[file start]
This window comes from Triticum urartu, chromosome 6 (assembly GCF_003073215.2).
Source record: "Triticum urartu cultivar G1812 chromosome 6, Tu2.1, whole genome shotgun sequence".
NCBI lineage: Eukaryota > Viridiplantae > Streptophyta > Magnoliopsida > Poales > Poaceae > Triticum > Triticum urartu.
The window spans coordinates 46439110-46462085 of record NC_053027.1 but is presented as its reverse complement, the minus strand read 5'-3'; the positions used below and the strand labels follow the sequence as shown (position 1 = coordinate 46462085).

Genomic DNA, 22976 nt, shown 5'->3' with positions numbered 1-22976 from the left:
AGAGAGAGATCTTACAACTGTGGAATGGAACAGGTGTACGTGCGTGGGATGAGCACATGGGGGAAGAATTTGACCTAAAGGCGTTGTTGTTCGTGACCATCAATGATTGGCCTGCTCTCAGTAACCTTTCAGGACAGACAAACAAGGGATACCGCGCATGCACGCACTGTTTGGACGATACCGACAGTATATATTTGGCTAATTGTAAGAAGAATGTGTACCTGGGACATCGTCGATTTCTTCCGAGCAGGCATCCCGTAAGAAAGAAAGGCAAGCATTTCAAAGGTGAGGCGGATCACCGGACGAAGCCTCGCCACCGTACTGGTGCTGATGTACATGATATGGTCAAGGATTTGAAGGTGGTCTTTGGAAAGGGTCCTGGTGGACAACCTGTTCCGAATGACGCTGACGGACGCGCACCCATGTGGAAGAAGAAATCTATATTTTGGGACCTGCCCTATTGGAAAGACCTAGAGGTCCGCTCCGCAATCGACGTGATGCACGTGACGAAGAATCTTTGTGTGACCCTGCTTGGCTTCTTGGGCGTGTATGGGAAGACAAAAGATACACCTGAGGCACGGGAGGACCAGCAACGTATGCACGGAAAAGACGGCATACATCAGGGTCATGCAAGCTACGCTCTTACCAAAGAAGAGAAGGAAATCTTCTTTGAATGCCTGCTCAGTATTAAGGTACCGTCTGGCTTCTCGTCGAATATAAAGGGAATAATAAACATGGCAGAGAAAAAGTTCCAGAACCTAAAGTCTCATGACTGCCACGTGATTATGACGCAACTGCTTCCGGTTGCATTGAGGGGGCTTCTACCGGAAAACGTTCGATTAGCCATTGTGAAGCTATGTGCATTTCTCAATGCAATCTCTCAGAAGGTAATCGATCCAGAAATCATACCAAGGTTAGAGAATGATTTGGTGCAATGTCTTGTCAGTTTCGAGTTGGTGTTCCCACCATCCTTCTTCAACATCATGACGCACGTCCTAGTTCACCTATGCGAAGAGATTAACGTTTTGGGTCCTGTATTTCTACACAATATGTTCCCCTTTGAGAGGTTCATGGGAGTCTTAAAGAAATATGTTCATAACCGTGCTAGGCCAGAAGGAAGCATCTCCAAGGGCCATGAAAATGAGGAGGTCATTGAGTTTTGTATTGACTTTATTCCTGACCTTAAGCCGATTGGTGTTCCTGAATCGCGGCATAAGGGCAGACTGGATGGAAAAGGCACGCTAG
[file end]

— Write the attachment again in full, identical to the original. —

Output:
This window comes from Triticum urartu, chromosome 6 (assembly GCF_003073215.2).
Source record: "Triticum urartu cultivar G1812 chromosome 6, Tu2.1, whole genome shotgun sequence".
NCBI lineage: Eukaryota > Viridiplantae > Streptophyta > Magnoliopsida > Poales > Poaceae > Triticum > Triticum urartu.
The window spans coordinates 46439110-46462085 of record NC_053027.1 but is presented as its reverse complement, the minus strand read 5'-3'; the positions used below and the strand labels follow the sequence as shown (position 1 = coordinate 46462085).

Genomic DNA, 22976 nt, shown 5'->3' with positions numbered 1-22976 from the left:
AGAGAGAGATCTTACAACTGTGGAATGGAACAGGTGTACGTGCGTGGGATGAGCACATGGGGGAAGAATTTGACCTAAAGGCGTTGTTGTTCGTGACCATCAATGATTGGCCTGCTCTCAGTAACCTTTCAGGACAGACAAACAAGGGATACCGCGCATGCACGCACTGTTTGGACGATACCGACAGTATATATTTGGCTAATTGTAAGAAGAATGTGTACCTGGGACATCGTCGATTTCTTCCGAGCAGGCATCCCGTAAGAAAGAAAGGCAAGCATTTCAAAGGTGAGGCGGATCACCGGACGAAGCCTCGCCACCGTACTGGTGCTGATGTACATGATATGGTCAAGGATTTGAAGGTGGTCTTTGGAAAGGGTCCTGGTGGACAACCTGTTCCGAATGACGCTGACGGACGCGCACCCATGTGGAAGAAGAAATCTATATTTTGGGACCTGCCCTATTGGAAAGACCTAGAGGTCCGCTCCGCAATCGACGTGATGCACGTGACGAAGAATCTTTGTGTGACCCTGCTTGGCTTCTTGGGCGTGTATGGGAAGACAAAAGATACACCTGAGGCACGGGAGGACCAGCAACGTATGCACGGAAAAGACGGCATACATCAGGGTCATGCAAGCTACGCTCTTACCAAAGAAGAGAAGGAAATCTTCTTTGAATGCCTGCTCAGTATTAAGGTACCGTCTGGCTTCTCGTCGAATATAAAGGGAATAATAAACATGGCAGAGAAAAAGTTCCAGAACCTAAAGTCTCATGACTGCCACGTGATTATGACGCAACTGCTTCCGGTTGCATTGAGGGGGCTTCTACCGGAAAACGTTCGATTAGCCATTGTGAAGCTATGTGCATTTCTCAATGCAATCTCTCAGAAGGTAATCGATCCAGAAATCATACCAAGGTTAGAGAATGATTTGGTGCAATGTCTTGTCAGTTTCGAGTTGGTGTTCCCACCATCCTTCTTCAACATCATGACGCACGTCCTAGTTCACCTATGCGAAGAGATTAACGTTTTGGGTCCTGTATTTCTACACAATATGTTCCCCTTTGAGAGGTTCATGGGAGTCTTAAAGAAATATGTTCATAACCGTGCTAGGCCAGAAGGAAGCATCTCCAAGGGCCATGAAAATGAGGAGGTCATTGAGTTTTGTATTGACTTTATTCCTGACCTTAAGCCGATTGGTGTTCCTGAATCGCGGCATAAGGGCAGACTGGATGGAAAAGGCACGCTAG